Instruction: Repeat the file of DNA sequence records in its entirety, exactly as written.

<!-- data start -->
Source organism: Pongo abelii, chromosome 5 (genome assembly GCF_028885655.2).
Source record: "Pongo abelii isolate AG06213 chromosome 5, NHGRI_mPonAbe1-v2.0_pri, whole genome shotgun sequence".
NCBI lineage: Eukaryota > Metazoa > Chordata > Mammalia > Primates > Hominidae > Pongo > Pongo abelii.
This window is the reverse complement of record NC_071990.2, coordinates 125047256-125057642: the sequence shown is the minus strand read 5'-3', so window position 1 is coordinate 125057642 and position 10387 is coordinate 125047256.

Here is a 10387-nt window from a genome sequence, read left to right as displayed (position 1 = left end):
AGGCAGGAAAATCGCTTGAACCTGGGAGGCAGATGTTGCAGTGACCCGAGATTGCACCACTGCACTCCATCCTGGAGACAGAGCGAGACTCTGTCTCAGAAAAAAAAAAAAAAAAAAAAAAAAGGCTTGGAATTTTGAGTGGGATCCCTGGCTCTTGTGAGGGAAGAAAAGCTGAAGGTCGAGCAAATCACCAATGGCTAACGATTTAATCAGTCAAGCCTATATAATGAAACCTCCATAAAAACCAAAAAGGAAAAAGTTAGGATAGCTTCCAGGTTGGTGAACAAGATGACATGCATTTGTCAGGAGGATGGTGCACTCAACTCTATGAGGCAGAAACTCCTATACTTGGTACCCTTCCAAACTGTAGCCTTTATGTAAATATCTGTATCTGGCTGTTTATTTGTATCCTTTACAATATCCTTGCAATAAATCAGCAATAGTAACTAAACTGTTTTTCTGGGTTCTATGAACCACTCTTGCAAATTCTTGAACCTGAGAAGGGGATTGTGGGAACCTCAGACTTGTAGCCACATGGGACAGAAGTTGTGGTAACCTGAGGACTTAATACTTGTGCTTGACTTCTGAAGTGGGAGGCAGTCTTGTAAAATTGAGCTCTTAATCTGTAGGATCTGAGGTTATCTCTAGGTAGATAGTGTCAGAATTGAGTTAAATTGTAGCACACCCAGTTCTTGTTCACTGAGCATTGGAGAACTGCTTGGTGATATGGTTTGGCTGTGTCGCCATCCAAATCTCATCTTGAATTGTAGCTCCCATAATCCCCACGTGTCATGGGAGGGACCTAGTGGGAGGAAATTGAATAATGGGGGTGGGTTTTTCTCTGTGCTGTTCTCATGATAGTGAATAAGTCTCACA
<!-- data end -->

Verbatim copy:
Source organism: Pongo abelii, chromosome 5 (genome assembly GCF_028885655.2).
Source record: "Pongo abelii isolate AG06213 chromosome 5, NHGRI_mPonAbe1-v2.0_pri, whole genome shotgun sequence".
NCBI lineage: Eukaryota > Metazoa > Chordata > Mammalia > Primates > Hominidae > Pongo > Pongo abelii.
This window is the reverse complement of record NC_071990.2, coordinates 125047256-125057642: the sequence shown is the minus strand read 5'-3', so window position 1 is coordinate 125057642 and position 10387 is coordinate 125047256.

Here is a 10387-nt window from a genome sequence, read left to right as displayed (position 1 = left end):
AGGCAGGAAAATCGCTTGAACCTGGGAGGCAGATGTTGCAGTGACCCGAGATTGCACCACTGCACTCCATCCTGGAGACAGAGCGAGACTCTGTCTCAGAAAAAAAAAAAAAAAAAAAAAAAAGGCTTGGAATTTTGAGTGGGATCCCTGGCTCTTGTGAGGGAAGAAAAGCTGAAGGTCGAGCAAATCACCAATGGCTAACGATTTAATCAGTCAAGCCTATATAATGAAACCTCCATAAAAACCAAAAAGGAAAAAGTTAGGATAGCTTCCAGGTTGGTGAACAAGATGACATGCATTTGTCAGGAGGATGGTGCACTCAACTCTATGAGGCAGAAACTCCTATACTTGGTACCCTTCCAAACTGTAGCCTTTATGTAAATATCTGTATCTGGCTGTTTATTTGTATCCTTTACAATATCCTTGCAATAAATCAGCAATAGTAACTAAACTGTTTTTCTGGGTTCTATGAACCACTCTTGCAAATTCTTGAACCTGAGAAGGGGATTGTGGGAACCTCAGACTTGTAGCCACATGGGACAGAAGTTGTGGTAACCTGAGGACTTAATACTTGTGCTTGACTTCTGAAGTGGGAGGCAGTCTTGTAAAATTGAGCTCTTAATCTGTAGGATCTGAGGTTATCTCTAGGTAGATAGTGTCAGAATTGAGTTAAATTGTAGCACACCCAGTTCTTGTTCACTGAGCATTGGAGAACTGCTTGGTGATATGGTTTGGCTGTGTCGCCATCCAAATCTCATCTTGAATTGTAGCTCCCATAATCCCCACGTGTCATGGGAGGGACCTAGTGGGAGGAAATTGAATAATGGGGGTGGGTTTTTCTCTGTGCTGTTCTCATGATAGTGAATAAGTCTCACA